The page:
The World Bank’s Board of Executive Directors today approved $1.2 billion ($600 million grant and $600 million credit) from the International Development Association (IDA)* in support of the Government of Ethiopia’s policies designed to accelerate economic growth and achieve its vision of becoming a lower-middle-income country.
The Government of Ethiopia has embarked upon a path of political and economic transformation. In addition to measures that build peace with Eritrea, the Government has recently broadened the political space to include opposition parties, actively engaged in regional diplomacy, and announced a range of economic reforms designed to revitalize the economy by expanding the role of the private sector. This includes plans to gradually open up the economy and introduce competition to and liberalize sectors that have been dominated by key state-owned enterprises (SOEs). In light of these sweeping reforms, the Government has requested technical and financial support for the international community to implement its new pathway to growth. The World Bank’s new operation responds to that request.
The newly instituted Board of the Private and Public Partnership (PPP) has approved 17 major hydropower and highway projects, costing USD 6.5 billion for private sector involvement under the newly drafted PPP framework. Teshome Tafesse (PhD), director general of the Office of Public Private Partnership (PPP) with the Ministry of Finance and Economic Cooperation (MoFEC), has briefed both The Reporter and Ethiopian News Agency (ENA) on Thursday that a total of 3000 megawatt generating hydro and solar power projects will be developed in partnership with foreign private companies at an estimated cost of USD 5.3 billion.
Following the approval of the Board, five major hydro power and eight solar power projects have been potentially identified as megaprojects. Genale Dawa 6, Genale Dawa 5, Chemoga-Yeda I&II, Halele Warabessa, Dabus hydro power projects with the generating capacity of 2071 megawatt of electricity at a cost of USD 4.093 billion are already underway, mostly to be developed and owned independently by private firms over a period of 20 to 25 years of concessions.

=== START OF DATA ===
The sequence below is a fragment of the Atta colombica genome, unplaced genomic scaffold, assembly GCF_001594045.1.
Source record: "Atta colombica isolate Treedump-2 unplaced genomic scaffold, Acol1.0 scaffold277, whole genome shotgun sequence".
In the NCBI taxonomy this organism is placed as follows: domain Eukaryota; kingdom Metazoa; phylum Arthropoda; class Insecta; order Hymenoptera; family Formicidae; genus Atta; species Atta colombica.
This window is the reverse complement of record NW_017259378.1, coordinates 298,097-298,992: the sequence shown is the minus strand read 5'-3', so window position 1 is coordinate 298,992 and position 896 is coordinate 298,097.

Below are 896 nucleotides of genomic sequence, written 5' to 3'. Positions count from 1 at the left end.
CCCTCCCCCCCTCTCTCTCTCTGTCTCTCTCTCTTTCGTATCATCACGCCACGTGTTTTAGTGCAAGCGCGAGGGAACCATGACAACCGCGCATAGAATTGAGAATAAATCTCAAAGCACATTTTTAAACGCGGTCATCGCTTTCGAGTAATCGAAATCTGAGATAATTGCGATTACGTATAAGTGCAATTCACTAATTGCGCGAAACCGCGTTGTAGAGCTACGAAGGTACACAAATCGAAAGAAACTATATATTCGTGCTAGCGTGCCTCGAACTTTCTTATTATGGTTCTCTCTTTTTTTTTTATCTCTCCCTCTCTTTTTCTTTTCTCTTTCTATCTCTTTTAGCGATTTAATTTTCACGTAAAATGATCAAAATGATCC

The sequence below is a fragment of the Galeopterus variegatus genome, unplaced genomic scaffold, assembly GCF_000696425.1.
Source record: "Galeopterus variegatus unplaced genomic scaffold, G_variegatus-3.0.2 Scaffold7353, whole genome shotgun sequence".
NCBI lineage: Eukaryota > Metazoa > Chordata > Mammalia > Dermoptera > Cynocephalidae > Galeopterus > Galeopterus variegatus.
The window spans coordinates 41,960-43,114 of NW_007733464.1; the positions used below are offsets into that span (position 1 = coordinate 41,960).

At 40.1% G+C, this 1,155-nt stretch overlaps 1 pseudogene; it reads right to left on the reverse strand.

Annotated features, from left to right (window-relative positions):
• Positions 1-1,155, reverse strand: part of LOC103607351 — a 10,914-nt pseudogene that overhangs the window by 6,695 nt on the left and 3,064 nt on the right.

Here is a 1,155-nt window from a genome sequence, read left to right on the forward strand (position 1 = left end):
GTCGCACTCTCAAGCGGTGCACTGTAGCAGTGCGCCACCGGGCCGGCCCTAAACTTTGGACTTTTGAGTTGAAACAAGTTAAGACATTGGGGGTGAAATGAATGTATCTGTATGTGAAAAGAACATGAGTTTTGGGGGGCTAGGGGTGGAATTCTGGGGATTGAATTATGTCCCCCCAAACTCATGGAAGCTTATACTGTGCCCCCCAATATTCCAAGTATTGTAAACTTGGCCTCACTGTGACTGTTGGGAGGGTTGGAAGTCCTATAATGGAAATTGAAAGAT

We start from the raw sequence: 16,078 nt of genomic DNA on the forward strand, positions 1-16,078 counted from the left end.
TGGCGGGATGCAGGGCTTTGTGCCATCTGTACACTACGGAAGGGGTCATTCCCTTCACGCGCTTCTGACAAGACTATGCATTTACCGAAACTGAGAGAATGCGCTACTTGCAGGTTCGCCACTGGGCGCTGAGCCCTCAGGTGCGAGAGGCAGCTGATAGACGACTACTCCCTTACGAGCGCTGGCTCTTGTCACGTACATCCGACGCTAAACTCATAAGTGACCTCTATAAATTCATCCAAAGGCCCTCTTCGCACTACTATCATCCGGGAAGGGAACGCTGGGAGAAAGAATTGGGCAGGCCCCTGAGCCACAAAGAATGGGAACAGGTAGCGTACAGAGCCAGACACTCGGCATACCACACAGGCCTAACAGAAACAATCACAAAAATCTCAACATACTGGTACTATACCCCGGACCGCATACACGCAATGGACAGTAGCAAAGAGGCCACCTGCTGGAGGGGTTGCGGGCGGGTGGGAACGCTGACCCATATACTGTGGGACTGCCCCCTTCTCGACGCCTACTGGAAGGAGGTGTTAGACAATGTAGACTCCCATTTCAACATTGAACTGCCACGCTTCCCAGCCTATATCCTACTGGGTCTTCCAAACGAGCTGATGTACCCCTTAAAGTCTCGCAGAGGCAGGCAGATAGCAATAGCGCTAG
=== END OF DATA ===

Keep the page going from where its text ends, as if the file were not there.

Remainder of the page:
Deadline date: 19 October 2018
Acting on behalf of the Ethiopia Electric Agency (EEA), Ethiopian Electric Power (EEP) seeks consulting services for the provision of training programmes. The consultant is expected to develop and provide various training schemes that are divided into five modules with the following titles:
The larger goal of blending is a noble one and it is time that a common understanding is achieved among the blenders of capital so that both sides know what to expect. Blended finance is in fashion in the development finance world. It refers to the merging of public and private funds to maximize development impact and is most often called upon in reference to meeting the sustainable development goals (SDGs) that countries valiantly agreed to in 2015.
Blended finance is talked about as a mechanism to reduce investment risks associated with things such as basic healthcare, energy access and livelihood for the poorest. The phrase is being floated at all manner of international gatherings—from meetings of the World Bank to those of the Organisation for Economic Co-operation and Development (OECD), as a way to make the limited pool of $140 billion international public funds go farther.